The election of the new members raises the Institute’s total number of elected members to 2,816.
The Association of American Law Schools has chosen Assistant Professor Meghan M. Boone as one of two recipients of the 2020 AALS Scholarly Papers Competition for law school faculty members in the field for five years or fewer.
In her article, “Reproductive Due Process,” Professor Boone explores whether additional procedural due process protections might be constitutionally required as a precondition to the criminalization of abortion. The article will be published in an upcoming issue of The George Washington University Law Review.
“I am surprised and humbled to receive this award from AALS,” Professor Boone said. “My hope is that the paper contributes to the already robust scholarly conversation about gender, reproduction, and the nature of rights. I am especially thankful to those who encouraged this non-traditional project and helped me to shepherd it to completion.”
Jonathan S. Gould, an Assistant Professor at the University of California, Berkeley School of Law, also received the award for his article, “Law within Congress.”
The competition is now in its 34th year. Professor Boone received her award during the 114th AALS Annual Meeting in Washington, D.C.
The Law & Psychology Review has scheduled a one-day symposium on February 21 at the Law School that will examine the recent trend of state-enacted “red flag” laws.
The symposium, Seeing Red: Risk-based Gun Regulation, will address many of the most prominent issues and concerns with red-flag legislation, including constitutional and due process concerns, the importance of language when discussing mental health and red flags, the success and efficacy of red-flag laws, the differences among reporting standards in different states, and current proposed red-flag legislation in Alabama.
Presently, seventeen states and the District of Columbia have adopted some form of law allowing the courts to issue protection orders which permit law enforcement officers to temporarily confiscate firearms or otherwise limit firearm ownership and access by persons deemed to be a danger to themselves or others. Many other state legislatures are currently considering similar bills. The rapid growth of this area of law has created a unique and pressing set of constitutional, procedural, and psychological questions to which judges, attorneys, and law enforcement alike need answers.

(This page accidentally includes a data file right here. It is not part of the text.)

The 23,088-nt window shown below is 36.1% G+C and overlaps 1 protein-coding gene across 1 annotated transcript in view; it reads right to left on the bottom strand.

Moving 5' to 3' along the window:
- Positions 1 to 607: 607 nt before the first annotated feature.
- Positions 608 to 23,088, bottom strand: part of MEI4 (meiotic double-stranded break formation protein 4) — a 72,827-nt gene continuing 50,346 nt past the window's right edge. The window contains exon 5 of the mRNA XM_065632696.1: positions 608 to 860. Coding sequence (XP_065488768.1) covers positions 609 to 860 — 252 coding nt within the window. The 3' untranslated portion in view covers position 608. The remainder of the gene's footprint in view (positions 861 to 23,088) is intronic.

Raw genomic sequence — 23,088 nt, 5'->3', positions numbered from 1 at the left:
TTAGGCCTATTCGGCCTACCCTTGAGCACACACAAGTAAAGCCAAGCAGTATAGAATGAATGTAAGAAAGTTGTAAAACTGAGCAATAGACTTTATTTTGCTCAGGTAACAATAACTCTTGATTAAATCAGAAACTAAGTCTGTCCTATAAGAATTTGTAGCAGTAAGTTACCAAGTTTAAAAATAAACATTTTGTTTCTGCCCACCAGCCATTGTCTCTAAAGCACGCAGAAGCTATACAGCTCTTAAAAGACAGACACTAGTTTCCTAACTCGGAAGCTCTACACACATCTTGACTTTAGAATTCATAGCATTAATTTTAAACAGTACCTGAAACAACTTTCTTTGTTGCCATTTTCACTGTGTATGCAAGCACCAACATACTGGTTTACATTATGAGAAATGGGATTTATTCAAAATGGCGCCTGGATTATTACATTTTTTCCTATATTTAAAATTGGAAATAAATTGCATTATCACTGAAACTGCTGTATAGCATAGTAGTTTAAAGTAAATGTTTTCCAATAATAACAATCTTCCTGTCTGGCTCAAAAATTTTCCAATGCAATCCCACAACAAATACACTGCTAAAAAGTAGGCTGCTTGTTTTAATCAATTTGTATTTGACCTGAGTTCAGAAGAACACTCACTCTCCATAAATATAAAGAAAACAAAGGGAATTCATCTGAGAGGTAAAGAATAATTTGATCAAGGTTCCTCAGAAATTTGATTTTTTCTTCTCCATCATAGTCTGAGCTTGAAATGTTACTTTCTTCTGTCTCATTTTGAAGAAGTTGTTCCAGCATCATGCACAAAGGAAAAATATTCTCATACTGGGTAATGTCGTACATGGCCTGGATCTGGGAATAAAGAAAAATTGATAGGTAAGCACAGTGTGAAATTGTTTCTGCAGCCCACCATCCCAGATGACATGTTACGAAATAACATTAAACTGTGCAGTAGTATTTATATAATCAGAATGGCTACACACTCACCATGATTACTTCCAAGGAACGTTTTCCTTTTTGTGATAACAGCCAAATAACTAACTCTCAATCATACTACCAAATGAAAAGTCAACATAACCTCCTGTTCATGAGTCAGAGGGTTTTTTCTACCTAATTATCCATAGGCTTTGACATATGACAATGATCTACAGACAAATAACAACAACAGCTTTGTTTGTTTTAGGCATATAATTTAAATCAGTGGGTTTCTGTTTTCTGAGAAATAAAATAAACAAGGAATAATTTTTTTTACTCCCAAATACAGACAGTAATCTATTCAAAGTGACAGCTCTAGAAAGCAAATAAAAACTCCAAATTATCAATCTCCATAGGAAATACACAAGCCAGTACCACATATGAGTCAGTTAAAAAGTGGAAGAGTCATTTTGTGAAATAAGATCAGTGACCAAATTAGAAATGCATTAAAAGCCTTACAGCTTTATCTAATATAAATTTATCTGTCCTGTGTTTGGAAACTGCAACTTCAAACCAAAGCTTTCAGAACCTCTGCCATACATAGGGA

For more information, visit www.law.ua.edu/lawreview/events/
Justice Robert Bernard Harwood, Jr., founder of Rosen Harwood in Tuscaloosa, has been selected to receive the 2020 Sam W. Pipes Distinguished Alumnus Award.
The award is given by The Law School Foundation to an outstanding alumnus who has distinguished himself or herself through service to the bar, The University of Alabama, and the School of Law. The award is named for the late Samuel Wesley Pipes (’38), who was a partner in the Mobile law firm of Lyons, Pipes & Cook until his death in 1982.
Justice Harwood (’63) joined Gordon Rosen to form the law firm of Rosen and Harwood in 1967. During his years in private practice, he also served as Deputy City Judge of Tuscaloosa, as a member of the Tuscaloosa County Civil Service Board, as a Special Assistant Attorney General for the State of Alabama, and as a Lecturer in Law at the School of Law, teaching courses in trial advocacy. He was President of the Tuscaloosa County Bar Association, President of the Farrah Law Society/Order of the Coif for The University of Alabama School of Law, President of the Tuscaloosa Inn of Court, and Chairman of the Litigation Section of the Alabama State Bar.
In 1991, he was appointed to fill a vacancy on the Circuit Court of Tuscaloosa County. He was elected to a full six-year term in 1992 and was re-elected in 1998. In November 2000, he was elected as an Associate Justice of the Alabama Supreme Court and served in that position from January 2001 to January 2007, when he voluntarily retired to return to Tuscaloosa.
Justice Harwood will receive the Pipes Award at the 2020 Alabama Law Alumni Society Banquet. The event is scheduled for Friday, February 21, at The Grand Bohemian Hotel in Mountain Brook. All alumni are invited to attend the Banquet. For more information or to purchase tickets, please contact Cindy Rice at email@example.com or at 205-348-6775.